It may be cold enough for jeans and wet enough for wellies, but it took me months to get these legs this brown so I’m not putting them away yet. But will my tan make me look fit and energetic and help me in my hunt for more work (a girl cannot live by blog alone) or will it label me as a lazy scrounger who spent all summer skiving on a beach?
While I puzzled over the messages my flipflopped feet are sending out, I thought I’d take a look at what it takes to land a good job in these troubled times. Unemployment peaked at 2.7m in 2011, but still stands at about 2.5m, about 7.8% of the working population. And if you factor in the rush of newly qualified graduates desperate to prove their worth by signing up to 24-hour a day internships and zero contracts it’s enough to make the keenest job seeker hunker under the duvet let alone a sloth like me.
So I turned to my old friend, John Lees, the career coach of champions, for a spot of advice and encouragement.
John runs his own consultancy company and has worked for the House of Commons, Imperial College, Cranfield School of Management, Lloyds Banking Group and Marks and Spencer, among others, so what he doesn’t know about matching people with jobs is probably not worth knowing. He is probably best known for his book How To Get a Job You’ll Love, but his latest book Just the Job! is all about how to land a great job in tough times.
He likens the difference in finding a job in today’s climate as compared with the relatively healthy job market a few years ago to someone wandering around a ‘Job hotel’ lobby looking for a job. “Three years ago you stood in the lobby looking vaguely hopeful and people came up to you and offered you things. There were hotel staff around to help. The big, well-signposted conference rooms just off the lobby were full of exhibitions and presentations. The help desks were manned.
“This week you go back to the job hotel and now the lobby is full of people who have lost their luggage and missed their flights. Everyone is shouting, while at the same time trying to solve their own problems. The only person available to help is the night porter, who doesn’t have very good English and has no idea where the keys are kept. There may be helpful people around, but nothing is signposted and all the doors are locked… yet amid all this chaos, some people arrive, get what they want and leave. How did they do that?”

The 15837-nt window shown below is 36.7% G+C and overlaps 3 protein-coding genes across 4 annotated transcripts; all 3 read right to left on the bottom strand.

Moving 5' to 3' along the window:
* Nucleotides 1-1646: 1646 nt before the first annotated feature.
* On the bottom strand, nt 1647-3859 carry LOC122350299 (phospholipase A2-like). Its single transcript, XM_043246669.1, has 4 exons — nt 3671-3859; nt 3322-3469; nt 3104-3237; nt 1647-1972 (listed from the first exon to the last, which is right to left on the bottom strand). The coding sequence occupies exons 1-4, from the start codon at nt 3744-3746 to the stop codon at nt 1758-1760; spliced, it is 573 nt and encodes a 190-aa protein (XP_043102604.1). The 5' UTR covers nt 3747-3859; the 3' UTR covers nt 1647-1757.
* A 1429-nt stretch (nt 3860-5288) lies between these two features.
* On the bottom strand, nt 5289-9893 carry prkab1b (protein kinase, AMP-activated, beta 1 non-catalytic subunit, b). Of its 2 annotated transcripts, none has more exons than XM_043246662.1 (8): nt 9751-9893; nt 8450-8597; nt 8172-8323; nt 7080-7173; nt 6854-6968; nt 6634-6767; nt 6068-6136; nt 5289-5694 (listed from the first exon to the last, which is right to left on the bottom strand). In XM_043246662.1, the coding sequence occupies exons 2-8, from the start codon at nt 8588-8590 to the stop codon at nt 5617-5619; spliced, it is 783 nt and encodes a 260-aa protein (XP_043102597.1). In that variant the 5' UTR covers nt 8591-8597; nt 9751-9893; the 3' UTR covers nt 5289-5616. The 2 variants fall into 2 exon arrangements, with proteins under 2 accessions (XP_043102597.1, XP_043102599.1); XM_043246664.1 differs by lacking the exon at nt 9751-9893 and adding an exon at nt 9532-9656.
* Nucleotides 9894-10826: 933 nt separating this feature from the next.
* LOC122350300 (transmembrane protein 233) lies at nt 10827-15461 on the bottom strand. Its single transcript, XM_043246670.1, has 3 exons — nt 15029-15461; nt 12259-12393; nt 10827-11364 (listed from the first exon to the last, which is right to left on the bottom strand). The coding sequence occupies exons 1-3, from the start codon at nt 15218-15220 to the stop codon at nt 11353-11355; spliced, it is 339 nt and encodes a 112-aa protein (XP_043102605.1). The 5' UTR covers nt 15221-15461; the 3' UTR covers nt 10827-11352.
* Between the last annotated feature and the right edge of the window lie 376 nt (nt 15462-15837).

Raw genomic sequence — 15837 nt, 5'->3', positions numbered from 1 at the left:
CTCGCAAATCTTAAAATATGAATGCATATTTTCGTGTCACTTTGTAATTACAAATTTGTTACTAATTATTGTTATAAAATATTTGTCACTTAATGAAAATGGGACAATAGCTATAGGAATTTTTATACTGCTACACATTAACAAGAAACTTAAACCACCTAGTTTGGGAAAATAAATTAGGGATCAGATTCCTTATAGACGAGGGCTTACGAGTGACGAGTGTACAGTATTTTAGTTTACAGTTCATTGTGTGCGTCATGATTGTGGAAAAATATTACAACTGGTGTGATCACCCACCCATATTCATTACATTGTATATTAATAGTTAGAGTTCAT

How indeed? The trick, says John, is precision, preparation and presentation. “Today’s job seeker needs laser-guided applications, not blanket bombing,” he says, adding that it’s not enough to be eager, presentable and have all the right skills and experience. You have to be able to prove it in writing, without looking desperate.
Here are a few tricks John recommends to help you shorten your hunt for the perfect job:
1. Get your head straight. Being made redundant does not carry the stigma it once did, use the experience to review what you are good at and what you enjoy, not to beat yourself up.
2. Get back up – work out what you like doing, what you do well and find examples, facts, figures and stories to back that up. Use these to tailor your CV job applications and give weight to your speculative conversations.
3. Get out. Once you know what you are looking for – and only then – start making connections and remember, one face-to-face meeting is worth 100 emails – so don’t waste them.
4. Be brave – start talking to people about what you are looking for. It makes sense to ring former bosses and colleagues, but make sure you know what you are looking for and have answers to their tricky questions before you pick up the phone.
5. Be prepared – recruiters and employers want to solve their problems, not yours, so listen to what they want and prove you can provide what they need, don’t expect them to care about anything else.
If you want to find out more Just the Job!: Smart and Fast Strategies to Get the Perfect Job, is published by Pearson (£9.99).
Are you looking for work at the moment? Spare a moment to let me know how it’s going. And if you have just landed a dream job, why not share the secrets of your success @AmandaAtCandis
Posted by Amanda Blinkhorn